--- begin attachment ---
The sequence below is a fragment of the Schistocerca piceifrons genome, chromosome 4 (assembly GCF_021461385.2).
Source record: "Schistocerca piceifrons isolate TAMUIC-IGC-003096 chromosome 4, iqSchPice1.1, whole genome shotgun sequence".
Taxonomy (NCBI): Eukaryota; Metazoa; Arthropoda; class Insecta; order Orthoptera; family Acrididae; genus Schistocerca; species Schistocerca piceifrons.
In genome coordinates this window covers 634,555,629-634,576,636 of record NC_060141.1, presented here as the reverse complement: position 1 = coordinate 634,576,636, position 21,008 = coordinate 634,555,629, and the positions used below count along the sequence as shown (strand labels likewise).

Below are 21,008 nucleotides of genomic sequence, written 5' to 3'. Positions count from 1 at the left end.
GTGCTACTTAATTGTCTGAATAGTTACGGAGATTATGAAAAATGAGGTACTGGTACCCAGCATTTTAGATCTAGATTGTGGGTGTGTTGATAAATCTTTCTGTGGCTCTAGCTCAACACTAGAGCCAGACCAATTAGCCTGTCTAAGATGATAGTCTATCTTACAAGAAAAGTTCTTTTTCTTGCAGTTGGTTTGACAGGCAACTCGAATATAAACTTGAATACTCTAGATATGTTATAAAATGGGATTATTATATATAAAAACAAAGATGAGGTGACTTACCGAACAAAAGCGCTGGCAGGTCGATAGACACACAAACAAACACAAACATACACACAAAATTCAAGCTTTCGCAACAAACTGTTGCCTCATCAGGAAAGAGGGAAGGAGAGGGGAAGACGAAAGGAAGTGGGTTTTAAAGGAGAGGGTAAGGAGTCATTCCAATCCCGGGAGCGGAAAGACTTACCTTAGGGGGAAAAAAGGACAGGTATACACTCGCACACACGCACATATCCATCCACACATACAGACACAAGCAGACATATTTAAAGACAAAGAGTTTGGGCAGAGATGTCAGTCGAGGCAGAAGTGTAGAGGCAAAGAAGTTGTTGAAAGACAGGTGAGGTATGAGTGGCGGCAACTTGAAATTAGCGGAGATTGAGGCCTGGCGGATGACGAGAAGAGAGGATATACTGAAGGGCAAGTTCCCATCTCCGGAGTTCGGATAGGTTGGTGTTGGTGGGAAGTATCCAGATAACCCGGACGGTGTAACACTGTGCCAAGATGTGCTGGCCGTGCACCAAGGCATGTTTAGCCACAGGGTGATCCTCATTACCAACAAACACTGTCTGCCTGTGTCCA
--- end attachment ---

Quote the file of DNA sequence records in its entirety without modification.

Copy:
The sequence below is a fragment of the Schistocerca piceifrons genome, chromosome 4 (assembly GCF_021461385.2).
Source record: "Schistocerca piceifrons isolate TAMUIC-IGC-003096 chromosome 4, iqSchPice1.1, whole genome shotgun sequence".
Taxonomy (NCBI): Eukaryota; Metazoa; Arthropoda; class Insecta; order Orthoptera; family Acrididae; genus Schistocerca; species Schistocerca piceifrons.
In genome coordinates this window covers 634,555,629-634,576,636 of record NC_060141.1, presented here as the reverse complement: position 1 = coordinate 634,576,636, position 21,008 = coordinate 634,555,629, and the positions used below count along the sequence as shown (strand labels likewise).

Below are 21,008 nucleotides of genomic sequence, written 5' to 3'. Positions count from 1 at the left end.
GTGCTACTTAATTGTCTGAATAGTTACGGAGATTATGAAAAATGAGGTACTGGTACCCAGCATTTTAGATCTAGATTGTGGGTGTGTTGATAAATCTTTCTGTGGCTCTAGCTCAACACTAGAGCCAGACCAATTAGCCTGTCTAAGATGATAGTCTATCTTACAAGAAAAGTTCTTTTTCTTGCAGTTGGTTTGACAGGCAACTCGAATATAAACTTGAATACTCTAGATATGTTATAAAATGGGATTATTATATATAAAAACAAAGATGAGGTGACTTACCGAACAAAAGCGCTGGCAGGTCGATAGACACACAAACAAACACAAACATACACACAAAATTCAAGCTTTCGCAACAAACTGTTGCCTCATCAGGAAAGAGGGAAGGAGAGGGGAAGACGAAAGGAAGTGGGTTTTAAAGGAGAGGGTAAGGAGTCATTCCAATCCCGGGAGCGGAAAGACTTACCTTAGGGGGAAAAAAGGACAGGTATACACTCGCACACACGCACATATCCATCCACACATACAGACACAAGCAGACATATTTAAAGACAAAGAGTTTGGGCAGAGATGTCAGTCGAGGCAGAAGTGTAGAGGCAAAGAAGTTGTTGAAAGACAGGTGAGGTATGAGTGGCGGCAACTTGAAATTAGCGGAGATTGAGGCCTGGCGGATGACGAGAAGAGAGGATATACTGAAGGGCAAGTTCCCATCTCCGGAGTTCGGATAGGTTGGTGTTGGTGGGAAGTATCCAGATAACCCGGACGGTGTAACACTGTGCCAAGATGTGCTGGCCGTGCACCAAGGCATGTTTAGCCACAGGGTGATCCTCATTACCAACAAACACTGTCTGCCTGTGTCCA